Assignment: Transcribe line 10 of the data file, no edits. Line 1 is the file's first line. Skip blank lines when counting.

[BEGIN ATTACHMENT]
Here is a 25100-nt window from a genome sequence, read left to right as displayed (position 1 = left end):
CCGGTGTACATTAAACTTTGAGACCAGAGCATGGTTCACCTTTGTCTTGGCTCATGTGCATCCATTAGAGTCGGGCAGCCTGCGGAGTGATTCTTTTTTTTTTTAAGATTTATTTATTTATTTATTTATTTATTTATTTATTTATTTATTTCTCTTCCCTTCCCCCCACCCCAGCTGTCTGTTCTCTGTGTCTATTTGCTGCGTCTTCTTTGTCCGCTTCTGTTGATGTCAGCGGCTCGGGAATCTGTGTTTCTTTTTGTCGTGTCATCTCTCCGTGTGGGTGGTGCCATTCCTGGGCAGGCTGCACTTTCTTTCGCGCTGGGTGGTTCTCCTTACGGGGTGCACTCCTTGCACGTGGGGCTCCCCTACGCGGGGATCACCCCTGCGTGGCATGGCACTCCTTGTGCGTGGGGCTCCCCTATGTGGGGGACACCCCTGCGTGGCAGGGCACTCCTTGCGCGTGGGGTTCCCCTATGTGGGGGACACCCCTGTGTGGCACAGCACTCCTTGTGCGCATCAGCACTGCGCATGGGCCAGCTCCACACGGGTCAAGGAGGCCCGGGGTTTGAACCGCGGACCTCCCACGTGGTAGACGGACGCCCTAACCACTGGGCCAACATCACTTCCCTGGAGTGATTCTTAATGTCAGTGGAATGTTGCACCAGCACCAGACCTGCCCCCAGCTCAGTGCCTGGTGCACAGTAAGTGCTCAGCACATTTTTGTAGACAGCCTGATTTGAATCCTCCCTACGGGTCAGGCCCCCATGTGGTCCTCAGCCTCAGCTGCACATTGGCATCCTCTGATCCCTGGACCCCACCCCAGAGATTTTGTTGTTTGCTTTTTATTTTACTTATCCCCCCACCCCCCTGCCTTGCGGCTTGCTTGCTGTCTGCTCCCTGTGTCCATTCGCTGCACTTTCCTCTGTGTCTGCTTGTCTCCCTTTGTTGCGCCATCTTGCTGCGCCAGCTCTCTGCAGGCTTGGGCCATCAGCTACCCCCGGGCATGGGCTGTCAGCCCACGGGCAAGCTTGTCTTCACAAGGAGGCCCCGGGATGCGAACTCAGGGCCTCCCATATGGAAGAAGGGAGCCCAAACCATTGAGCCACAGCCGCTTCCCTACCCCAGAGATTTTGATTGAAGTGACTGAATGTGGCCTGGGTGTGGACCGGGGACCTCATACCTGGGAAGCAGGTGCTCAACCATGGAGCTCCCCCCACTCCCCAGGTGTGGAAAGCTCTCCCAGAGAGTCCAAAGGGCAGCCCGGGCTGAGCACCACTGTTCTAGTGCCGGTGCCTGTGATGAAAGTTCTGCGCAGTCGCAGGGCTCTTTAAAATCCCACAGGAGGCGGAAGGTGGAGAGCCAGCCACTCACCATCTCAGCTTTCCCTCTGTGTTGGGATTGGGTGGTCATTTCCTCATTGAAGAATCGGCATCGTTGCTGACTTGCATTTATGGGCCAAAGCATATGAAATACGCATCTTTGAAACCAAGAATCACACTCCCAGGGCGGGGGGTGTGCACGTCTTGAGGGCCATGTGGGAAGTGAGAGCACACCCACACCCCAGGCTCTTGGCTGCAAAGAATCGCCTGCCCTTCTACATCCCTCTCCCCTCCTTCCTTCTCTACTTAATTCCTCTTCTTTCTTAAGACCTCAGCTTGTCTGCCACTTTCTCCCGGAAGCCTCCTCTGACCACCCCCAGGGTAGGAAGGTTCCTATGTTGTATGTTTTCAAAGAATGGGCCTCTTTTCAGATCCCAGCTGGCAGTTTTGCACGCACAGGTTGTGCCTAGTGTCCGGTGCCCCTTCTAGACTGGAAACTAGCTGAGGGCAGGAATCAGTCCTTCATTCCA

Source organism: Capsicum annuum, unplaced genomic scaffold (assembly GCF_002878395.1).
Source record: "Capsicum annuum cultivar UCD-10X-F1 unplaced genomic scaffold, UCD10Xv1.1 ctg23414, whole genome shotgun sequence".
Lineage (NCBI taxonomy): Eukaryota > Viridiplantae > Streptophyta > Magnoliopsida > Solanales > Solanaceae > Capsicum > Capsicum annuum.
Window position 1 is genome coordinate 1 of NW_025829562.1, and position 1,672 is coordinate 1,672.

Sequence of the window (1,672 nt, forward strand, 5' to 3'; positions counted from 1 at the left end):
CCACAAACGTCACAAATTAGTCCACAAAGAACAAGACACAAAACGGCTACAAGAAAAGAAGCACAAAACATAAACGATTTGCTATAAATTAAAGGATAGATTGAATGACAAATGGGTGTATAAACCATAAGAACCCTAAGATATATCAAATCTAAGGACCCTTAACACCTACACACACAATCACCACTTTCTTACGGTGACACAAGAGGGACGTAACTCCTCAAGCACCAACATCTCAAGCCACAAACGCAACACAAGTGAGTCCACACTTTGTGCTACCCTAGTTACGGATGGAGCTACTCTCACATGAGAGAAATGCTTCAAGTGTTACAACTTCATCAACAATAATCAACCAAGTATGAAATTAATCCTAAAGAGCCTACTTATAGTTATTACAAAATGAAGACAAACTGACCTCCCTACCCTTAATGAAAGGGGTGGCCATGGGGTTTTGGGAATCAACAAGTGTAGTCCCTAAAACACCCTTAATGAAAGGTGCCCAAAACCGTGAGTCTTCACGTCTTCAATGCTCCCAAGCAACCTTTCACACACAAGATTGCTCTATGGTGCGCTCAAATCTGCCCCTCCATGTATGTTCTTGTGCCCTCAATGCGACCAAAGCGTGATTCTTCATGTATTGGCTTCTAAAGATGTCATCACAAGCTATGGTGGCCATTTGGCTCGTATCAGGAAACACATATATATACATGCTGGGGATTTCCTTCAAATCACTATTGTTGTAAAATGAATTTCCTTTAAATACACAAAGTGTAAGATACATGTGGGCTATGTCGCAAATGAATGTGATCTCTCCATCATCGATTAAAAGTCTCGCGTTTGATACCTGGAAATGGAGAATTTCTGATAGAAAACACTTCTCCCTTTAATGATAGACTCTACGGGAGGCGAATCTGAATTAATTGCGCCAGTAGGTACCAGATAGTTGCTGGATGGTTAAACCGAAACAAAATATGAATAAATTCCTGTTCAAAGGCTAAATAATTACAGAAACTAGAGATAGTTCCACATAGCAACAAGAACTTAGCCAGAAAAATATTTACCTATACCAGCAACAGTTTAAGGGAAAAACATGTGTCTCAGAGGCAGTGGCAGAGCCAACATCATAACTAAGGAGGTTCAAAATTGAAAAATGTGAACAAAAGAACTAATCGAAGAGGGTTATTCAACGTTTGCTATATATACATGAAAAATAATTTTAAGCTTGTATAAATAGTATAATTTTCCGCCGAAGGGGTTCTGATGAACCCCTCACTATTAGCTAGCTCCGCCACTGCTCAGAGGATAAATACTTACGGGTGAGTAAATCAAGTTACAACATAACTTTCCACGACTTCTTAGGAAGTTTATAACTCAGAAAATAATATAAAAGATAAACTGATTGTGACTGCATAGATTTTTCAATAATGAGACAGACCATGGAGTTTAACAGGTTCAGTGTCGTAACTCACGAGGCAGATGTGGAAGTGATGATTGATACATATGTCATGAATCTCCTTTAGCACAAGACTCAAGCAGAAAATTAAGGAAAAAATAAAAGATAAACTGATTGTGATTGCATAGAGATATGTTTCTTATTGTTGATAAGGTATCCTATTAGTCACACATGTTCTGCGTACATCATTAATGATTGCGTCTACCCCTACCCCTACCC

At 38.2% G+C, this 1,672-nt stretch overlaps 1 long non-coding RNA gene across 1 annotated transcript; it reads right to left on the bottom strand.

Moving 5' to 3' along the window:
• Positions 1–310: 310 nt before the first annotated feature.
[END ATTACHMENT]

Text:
Moving 5' to 3' along the window: